Jessica Gross
March 15, 2016 8:36 am
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For most of my life, I’ve been dogged by two competing impulses. On the one hand, I tend to over-focus on the distant future—to create grand, faraway expectations for myself. On the other hand, I chafe against those plans. Their very bigness and far-away-ness quickly sours; rather than inspiring me, these goals start to feel impossible, and I throw my hands up in despair. Besides, the truth is I hate to be told what to do, even by myself.

But the greatest pleasures in my life have emerged not because I created a Big Plan, and then set out to achieve it. They aren’t things I would’ve even thought to plan. They emerged out of doing the next thing and then the next and then the next, and being open, even just a tiny bit, to surprise and deviation. Contrary to my fearful belief in the power of the plan, and of boot-camping myself into submission, it’s when I’ve allowed myself the indulgence of immersion in the task at hand that I’ve enjoyed it. That contentment has allowed me to do a “better”—more genuine, more me—job, which has led me in an unexpectedly excellent direction.

I listen to a lot of interviews with artists, and I’ve started looking out for those who eschew long-term plans in favor just doing the thing in front of them and practicing faith that good things will follow. Herewith, a selection of quotes I’ve collected.

Please note: I’m not saying this is at all easy, or even comfortable. After Tracy Clayton, host of Another Round, described how her own life path has repeatedly (and beautifully) surprised her, she admitted to the extreme discomfort of going with the flow: “I hate not knowing what’s going to happen to me.” But when I’ve fought that need to know and let myself give in, it’s been worth it.

“As far as I’m concerned, I want to just spend this last decade, decade and a half, twenty years, doing what I think is valuable. I don’t have any career path anymore. I’m totally off the career path. The beautiful thing is that I just don’t have any more fucks to give.”

– Brooke Gladstone on the Longform Podcast, 2016

“I didn’t set the bar very high for myself, I’ll be honest. I didn’t have a vision. I just wanted to be employed, and I was willing to do almost everything short of pornography to continue working as an actor. I know that’s a pretty horrible image.”

– Steve Carell, interviewed in The New York Times Magazine, 2015

“There’s almost a necessary amnesia that happens; otherwise, you’d never take on a novel. My friend just became a mom, and it’s a little like that: It couldn’t be a decision made in noon light—you have to sidle into it. Writing stories feels like that, like you need to make it into a game or a joke. You need to create a paradox where writing feels playful and aimless.”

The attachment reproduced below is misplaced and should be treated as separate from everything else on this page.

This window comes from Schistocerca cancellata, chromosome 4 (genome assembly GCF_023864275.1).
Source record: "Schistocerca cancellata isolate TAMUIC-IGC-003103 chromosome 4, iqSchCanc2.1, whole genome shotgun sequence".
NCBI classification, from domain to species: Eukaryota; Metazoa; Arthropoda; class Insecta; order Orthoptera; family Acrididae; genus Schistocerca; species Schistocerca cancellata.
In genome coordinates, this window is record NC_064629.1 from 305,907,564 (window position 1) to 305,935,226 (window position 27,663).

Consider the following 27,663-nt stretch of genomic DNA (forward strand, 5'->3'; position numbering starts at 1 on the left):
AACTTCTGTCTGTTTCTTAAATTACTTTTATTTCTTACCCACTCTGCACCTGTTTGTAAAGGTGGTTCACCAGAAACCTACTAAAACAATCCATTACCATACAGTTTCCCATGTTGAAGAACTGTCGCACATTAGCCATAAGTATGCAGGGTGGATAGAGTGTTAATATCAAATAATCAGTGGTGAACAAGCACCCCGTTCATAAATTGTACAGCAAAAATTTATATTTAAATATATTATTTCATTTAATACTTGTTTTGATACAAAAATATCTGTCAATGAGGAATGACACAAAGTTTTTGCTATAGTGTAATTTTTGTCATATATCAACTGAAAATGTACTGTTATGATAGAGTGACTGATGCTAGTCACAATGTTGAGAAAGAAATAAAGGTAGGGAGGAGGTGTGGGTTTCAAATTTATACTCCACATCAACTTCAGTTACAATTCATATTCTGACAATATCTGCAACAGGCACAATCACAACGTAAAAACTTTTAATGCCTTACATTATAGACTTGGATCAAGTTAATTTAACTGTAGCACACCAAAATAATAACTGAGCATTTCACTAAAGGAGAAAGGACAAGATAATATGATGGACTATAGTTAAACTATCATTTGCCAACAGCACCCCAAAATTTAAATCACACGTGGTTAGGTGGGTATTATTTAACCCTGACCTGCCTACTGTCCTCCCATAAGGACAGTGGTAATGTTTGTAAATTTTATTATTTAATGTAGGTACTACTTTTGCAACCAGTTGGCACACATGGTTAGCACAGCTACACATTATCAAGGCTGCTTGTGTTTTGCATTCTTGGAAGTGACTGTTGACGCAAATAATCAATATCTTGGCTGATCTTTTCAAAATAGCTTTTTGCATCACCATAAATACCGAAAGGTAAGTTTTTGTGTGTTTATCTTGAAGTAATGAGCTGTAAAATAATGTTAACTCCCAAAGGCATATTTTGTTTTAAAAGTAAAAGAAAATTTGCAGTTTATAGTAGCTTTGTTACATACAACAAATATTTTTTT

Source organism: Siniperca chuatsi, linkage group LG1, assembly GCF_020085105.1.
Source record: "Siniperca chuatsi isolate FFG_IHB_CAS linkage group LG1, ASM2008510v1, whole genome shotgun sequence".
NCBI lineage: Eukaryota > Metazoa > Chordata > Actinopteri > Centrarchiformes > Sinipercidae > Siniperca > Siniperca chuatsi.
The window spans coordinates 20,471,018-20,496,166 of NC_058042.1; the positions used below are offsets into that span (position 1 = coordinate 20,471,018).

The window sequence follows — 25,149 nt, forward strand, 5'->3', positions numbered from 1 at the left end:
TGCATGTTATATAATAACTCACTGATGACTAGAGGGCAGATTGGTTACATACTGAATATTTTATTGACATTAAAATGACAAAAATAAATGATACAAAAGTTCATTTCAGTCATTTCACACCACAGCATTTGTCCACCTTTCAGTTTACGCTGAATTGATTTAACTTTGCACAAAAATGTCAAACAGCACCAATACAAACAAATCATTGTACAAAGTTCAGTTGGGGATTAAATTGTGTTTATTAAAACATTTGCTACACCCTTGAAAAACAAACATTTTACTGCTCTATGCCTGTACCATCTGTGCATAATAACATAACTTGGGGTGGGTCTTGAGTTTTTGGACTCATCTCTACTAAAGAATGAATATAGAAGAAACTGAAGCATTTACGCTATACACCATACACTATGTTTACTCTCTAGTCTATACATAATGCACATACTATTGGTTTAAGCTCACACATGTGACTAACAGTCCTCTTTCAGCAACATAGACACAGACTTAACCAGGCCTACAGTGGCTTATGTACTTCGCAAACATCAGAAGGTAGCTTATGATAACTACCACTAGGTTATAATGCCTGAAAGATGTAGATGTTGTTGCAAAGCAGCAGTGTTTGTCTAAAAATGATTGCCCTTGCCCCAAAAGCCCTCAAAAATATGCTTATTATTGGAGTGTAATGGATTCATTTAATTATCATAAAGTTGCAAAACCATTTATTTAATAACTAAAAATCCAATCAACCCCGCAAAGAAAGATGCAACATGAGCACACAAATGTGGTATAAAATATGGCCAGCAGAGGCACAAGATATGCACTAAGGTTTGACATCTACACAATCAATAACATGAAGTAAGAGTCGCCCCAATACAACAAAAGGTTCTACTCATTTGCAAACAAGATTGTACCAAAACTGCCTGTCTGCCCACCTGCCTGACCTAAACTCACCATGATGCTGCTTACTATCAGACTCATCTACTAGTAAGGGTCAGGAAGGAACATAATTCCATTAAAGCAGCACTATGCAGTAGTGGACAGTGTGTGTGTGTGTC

– Karen Russell, interviewed in Pasatiempo, 2015

“There was a guy named Lucian Hold who was the booker at this club in New York called the Comic Strip. He’s passed away, but he was an interesting character, he was very honest—brutally so. And I remember early on, I’d been doing standup for a couple of years, and I hadn’t gotten onto a late night show yet. […] I called Lucian and I was like, ‘Hey, I want you to watch my set. I think I’ve gotten better and I want you to see it, and I want to make a tape and I want you to tell me what you think.’ This is after I’d been passed or whatever, where he’d seen me and said I could work at the club—maybe a year or so after that. So I do the set and I’m like, ‘So, what do you think?’ and he’s like, ‘Yeah, you’re definitely getting better, it’s coming along, good job.’ And I was like, ‘Okay, so, do you think I should send this to a manager, or, y’know, should I try to send this to the Late Night Show, or whatever?’ and he just said, ‘Don’t worry about any of that. Just keep doing your shows, keep getting better, everything else will take care of itself.’ And I was like, ‘Okay.’ And he was totally right. That’s the only advice you need to know.”

– Aziz Ansari on the Nerdist Podcast, 2013

“When I was taking the hike, I wasn’t thinking I’d write a book about this experience. I didn’t take the hike to write a book about it, though I was a writer at the time. In Wild, I write about this book that I was writing in my head. That was my first book, Torch. That was the book I had burning in my bones and I had to write it. So I did that—Torch was published in 2006—and after that I started to think, what’s the next story? The way I often find what I’m going to write next is by writing.”

– Cheryl Strayed, interviewed in Guernica, 2013

“As far as what I want for the podcast and where I see it going, I didn’t even see myself in this position at all, so I have no idea. It just seems like a really wild and unpredictable ride, still.[…]One of the things that I’ve learned in life is that plans don’t mean very much. I never saw myself doing anything related to speaking aloud—like a podcast. And there have been moments in my life where I just knew that this is what was going to happen and this is what I wanted and this is what I was going to make happen. And then, it’s like somebody picked up the snow globe of my life and just, like, shook it. And everything just went all over the room and it’s just like, well, I guess I’ll start over with another plan—or, do I just sit back and take it day by day and see if this particular tributary leads out to this lake or this ocean or this stream?”

– Tracy Clayton on the Longform Podcast, 2016

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